Only Parliament has right to develop the constitution, no other institution: Vice President

Vice President Jagdeep Dhankar

New Delhi: Vice President Jagdeep Dhankar said that the constitution has to be developed in the Parliament and any other ‘super body’ or institution including the judiciary and the executive has no role in it. Vice President Dhankhar said that it is the primacy of the Constitution that determines the stability, harmony, and productivity of democratic governance. The Parliament, which reflects the mandate of the people, is the final and only body to frame and develop the Constitution. He said that ‘the will of the people is expressed in the Parliament, through which the constitution is made. The executive has no role in the development of the constitution, nor does any other institution including the judiciary have any role in it. The constitution is made in the Parliament and the Parliament is the last in this matter.

Vice President Jagdeep Dhankar Former Tamil Nadu Governor P.S. was addressing a program organized on the occasion of the release of Rammohan Rao’s memoir. A day before this, Law Minister Kiren Rijiju had mentioned the ‘Lakshman Rekha’ between the executive and judiciary relations. Dhankhar said he was making the comment without fear of contradiction. Along with the discussions of the Constituent Assembly, he has studied the constitutions of those countries where democracy flourishes. The Vice President said that ‘I have no doubt… I have been saying for a long time… The great democracy of the country is flourishing, it is the primacy of our Constitution that determines the stability, harmony, and productivity of democratic governance. Parliament reflects the mandate of the people and is the main guardian of our Constitution.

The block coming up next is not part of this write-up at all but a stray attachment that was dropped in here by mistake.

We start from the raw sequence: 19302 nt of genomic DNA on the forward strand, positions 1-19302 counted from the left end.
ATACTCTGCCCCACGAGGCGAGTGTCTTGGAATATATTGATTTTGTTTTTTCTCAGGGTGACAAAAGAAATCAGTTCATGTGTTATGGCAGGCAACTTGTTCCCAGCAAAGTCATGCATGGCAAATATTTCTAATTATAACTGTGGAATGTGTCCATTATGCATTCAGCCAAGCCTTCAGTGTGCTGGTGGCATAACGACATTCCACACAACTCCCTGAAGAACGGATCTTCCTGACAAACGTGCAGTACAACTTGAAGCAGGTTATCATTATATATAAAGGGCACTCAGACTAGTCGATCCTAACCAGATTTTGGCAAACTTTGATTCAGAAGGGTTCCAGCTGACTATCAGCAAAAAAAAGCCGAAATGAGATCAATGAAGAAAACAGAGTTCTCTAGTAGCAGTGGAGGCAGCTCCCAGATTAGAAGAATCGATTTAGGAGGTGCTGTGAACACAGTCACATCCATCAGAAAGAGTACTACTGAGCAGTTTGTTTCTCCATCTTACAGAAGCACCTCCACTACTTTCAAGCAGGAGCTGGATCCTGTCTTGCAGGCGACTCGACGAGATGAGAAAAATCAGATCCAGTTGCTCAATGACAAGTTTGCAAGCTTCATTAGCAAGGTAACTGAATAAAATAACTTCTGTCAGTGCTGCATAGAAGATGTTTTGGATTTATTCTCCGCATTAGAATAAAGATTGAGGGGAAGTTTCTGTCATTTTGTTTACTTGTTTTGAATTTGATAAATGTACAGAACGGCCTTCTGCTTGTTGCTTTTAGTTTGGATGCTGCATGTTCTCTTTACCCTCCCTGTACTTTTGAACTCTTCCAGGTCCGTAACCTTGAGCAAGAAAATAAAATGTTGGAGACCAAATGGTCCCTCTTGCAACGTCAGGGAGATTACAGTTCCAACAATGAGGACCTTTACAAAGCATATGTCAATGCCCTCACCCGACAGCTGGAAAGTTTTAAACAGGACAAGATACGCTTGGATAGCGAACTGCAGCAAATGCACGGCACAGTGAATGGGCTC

Vice President Jagdeep Dhankar

No place for conflict in constitutional institutions
Vice President Jagdeep Dhankhar said that ‘Democratic values and public interest service is best done when the legislature, judiciary, and executive perform their respective responsibilities honestly, with harmony and unity, being limited to their respective areas of work. Violation of these will create problems for democracy.” Dhankhar said that “we all have to discharge our duties collectively, using the powers conferred on us by the Constitution and in an amicable manner.” He said that the constitutional institutions of the country are There is no room for conflicts and complaints between the operators of

People sitting in big positions cannot be complacent
Vice President Jagdeep Dhankhar said that those who are heading the executive, legislature or judiciary cannot be complacent, they cannot work in the face of confrontation. They have to work collaboratively and find solutions together. In the midst of a tussle between the judiciary and the government over the appointment of judges in the High Courts and the Supreme Court, Chief Justice D.Y. Chandrachud (DY Chandrachud) defended the collegium system a day earlier, saying that ‘every system is not free from defects, but this is the best system, which we have developed. He said the system is “aimed at protecting the independence of the judiciary, which is a fundamental value”.